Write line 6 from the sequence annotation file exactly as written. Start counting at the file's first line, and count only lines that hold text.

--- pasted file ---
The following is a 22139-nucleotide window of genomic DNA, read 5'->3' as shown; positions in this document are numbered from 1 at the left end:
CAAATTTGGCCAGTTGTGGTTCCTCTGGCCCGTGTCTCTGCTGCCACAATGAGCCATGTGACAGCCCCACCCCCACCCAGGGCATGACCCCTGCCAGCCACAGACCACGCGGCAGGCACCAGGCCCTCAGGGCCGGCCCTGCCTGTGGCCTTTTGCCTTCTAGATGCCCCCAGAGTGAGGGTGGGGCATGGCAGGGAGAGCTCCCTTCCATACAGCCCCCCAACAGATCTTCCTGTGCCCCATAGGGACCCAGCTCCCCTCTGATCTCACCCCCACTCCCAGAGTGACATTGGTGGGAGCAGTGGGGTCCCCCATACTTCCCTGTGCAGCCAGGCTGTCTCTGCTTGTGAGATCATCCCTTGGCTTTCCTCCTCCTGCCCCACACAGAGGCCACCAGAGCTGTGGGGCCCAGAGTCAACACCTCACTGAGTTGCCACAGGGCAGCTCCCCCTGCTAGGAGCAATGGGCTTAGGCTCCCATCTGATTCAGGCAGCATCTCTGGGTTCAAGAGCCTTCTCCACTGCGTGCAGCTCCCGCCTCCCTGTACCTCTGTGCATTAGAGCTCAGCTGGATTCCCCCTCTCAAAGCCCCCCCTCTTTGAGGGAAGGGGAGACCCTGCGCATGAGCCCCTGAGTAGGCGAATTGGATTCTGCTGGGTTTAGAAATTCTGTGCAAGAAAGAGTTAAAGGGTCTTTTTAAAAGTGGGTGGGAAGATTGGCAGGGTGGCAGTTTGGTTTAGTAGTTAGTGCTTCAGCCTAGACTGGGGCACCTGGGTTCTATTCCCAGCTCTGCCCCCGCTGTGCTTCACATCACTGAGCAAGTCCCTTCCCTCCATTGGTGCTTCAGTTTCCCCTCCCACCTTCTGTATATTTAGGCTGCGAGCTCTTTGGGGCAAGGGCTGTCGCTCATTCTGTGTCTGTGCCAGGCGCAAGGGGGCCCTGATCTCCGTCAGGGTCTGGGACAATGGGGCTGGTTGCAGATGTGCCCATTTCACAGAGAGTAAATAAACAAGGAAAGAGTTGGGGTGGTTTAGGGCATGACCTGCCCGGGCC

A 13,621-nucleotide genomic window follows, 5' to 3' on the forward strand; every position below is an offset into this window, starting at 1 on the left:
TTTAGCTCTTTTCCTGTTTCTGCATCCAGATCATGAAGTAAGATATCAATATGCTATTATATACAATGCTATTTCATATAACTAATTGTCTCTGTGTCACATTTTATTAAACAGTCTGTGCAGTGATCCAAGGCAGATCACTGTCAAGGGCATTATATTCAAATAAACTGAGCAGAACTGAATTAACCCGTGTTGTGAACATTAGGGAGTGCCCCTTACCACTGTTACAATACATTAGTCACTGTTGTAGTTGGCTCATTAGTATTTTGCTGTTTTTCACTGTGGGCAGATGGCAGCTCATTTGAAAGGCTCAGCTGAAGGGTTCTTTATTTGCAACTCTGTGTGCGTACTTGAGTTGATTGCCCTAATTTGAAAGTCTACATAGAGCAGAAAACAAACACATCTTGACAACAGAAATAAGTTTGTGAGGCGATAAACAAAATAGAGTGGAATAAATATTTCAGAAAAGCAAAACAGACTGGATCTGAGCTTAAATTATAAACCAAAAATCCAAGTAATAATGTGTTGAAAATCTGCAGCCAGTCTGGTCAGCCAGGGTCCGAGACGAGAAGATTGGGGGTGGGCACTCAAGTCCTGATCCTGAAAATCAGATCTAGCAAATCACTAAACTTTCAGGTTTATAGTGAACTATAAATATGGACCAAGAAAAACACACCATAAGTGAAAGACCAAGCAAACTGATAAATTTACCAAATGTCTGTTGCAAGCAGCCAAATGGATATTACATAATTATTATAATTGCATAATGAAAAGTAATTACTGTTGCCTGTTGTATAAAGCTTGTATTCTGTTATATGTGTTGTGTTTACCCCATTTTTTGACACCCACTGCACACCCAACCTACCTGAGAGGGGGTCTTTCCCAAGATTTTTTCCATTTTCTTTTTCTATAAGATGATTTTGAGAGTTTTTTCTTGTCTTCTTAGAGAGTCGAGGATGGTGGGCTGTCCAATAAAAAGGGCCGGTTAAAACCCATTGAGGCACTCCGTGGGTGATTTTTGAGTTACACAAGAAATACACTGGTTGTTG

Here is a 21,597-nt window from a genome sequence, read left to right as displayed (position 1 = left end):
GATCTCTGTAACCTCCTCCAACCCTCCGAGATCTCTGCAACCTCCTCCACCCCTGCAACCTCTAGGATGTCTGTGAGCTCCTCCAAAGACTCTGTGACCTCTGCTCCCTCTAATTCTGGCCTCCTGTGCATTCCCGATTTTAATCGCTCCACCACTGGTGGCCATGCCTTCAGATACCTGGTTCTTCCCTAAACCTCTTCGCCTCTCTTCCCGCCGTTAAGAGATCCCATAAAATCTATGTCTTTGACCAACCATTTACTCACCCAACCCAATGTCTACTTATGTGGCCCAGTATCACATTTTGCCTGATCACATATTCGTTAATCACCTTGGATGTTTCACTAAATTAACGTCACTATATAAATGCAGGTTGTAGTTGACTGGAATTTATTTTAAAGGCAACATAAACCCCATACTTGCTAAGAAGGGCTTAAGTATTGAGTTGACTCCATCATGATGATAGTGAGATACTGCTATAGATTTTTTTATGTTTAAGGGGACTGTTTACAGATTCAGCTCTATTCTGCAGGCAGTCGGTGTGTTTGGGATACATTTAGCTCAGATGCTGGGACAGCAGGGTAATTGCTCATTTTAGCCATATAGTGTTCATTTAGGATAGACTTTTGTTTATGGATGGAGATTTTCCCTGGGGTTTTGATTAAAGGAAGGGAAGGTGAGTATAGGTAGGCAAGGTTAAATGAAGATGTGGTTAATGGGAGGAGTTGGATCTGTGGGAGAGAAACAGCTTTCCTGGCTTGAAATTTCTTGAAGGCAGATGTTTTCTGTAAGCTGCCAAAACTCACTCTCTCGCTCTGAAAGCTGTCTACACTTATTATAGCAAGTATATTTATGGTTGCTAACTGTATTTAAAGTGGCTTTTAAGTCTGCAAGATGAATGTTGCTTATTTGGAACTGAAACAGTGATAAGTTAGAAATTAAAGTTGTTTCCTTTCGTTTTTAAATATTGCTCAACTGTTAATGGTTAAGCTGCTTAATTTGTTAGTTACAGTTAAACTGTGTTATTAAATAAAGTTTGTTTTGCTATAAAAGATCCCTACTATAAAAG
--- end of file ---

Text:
GATCTCTGTAACCTCCTCCAACCCTCCGAGATCTCTGCAACCTCCTCCACCCCTGCAACCTCTAGGATGTCTGTGAGCTCCTCCAAAGACTCTGTGACCTCTGCTCCCTCTAATTCTGGCCTCCTGTGCATTCCCGATTTTAATCGCTCCACCACTGGTGGCCATGCCTTCAGATACCTGGTTCTTCCCTAAACCTCTTCGCCTCTCTTCCCGCCGTTAAGAGATCCCATAAAATCTATGTCTTTGACCAACCATTTACTCACCCAACCCAATGTCTACTTATGTGGCCCAGTATCACATTTTGCCTGATCACATATTCGTTAATCACCTTGGATGTTTCACTAAATTAACGTCACTATATAAATGCAGGTTGTAGTTGACTGGAATTTATTTTAAAGGCAACATAAACCCCATACTTGCTAAGAAGGGCTTAAGTATTGAGTTGACTCCATCATGATGATAGTGAGATACTGCTATAGATTTTTTTATGTTTAAGGGGACTGTTTACAGATTCAGCTCTATTCTGCAGGCAGTCGGTGTGTTTGGGATACATTTAGCTCAGATGCTGGGACAGCAGGGTAATTGCTCATTTTAGCCATATAGTGTTCATTTAGGATAGACTTTTGTTTATGGATGGAGATTTTCCCTGGGGTTTTGATTAAAGGAAGGGAAGGTGAGTATAGGTAGGCAAGGTTAAATGAAGATGTGGTTAATGGGAGGAGTTGGATCTGTGGGAGAGAAACAGCTTTCCTGGCTTGAAATTTCTTGAAGGCAGATGTTTTCTGTAAGCTGCCAAAACTCACTCTCTCGCTCTGAAAGCTGTCTACACTTATTATAGCAAGTATATTTATGGTTGCTAACTGTATTTAAAGTGGCTTTTAAGTCTGCAAGATGAATGTTGCTTATTTGGAACTGAAACAGTGATAAGTTAGAAATTAAAGTTGTTTCCTTTCGTTTTTAAATATTGCTCAACTGTTAATGGTTAAGCTGCTTAATTTGTTAGTTACAGTTAAACTGTGTTATTAAATAAAGTTTGTTTTGCTATAAAAGATCCCTACTATAAAAG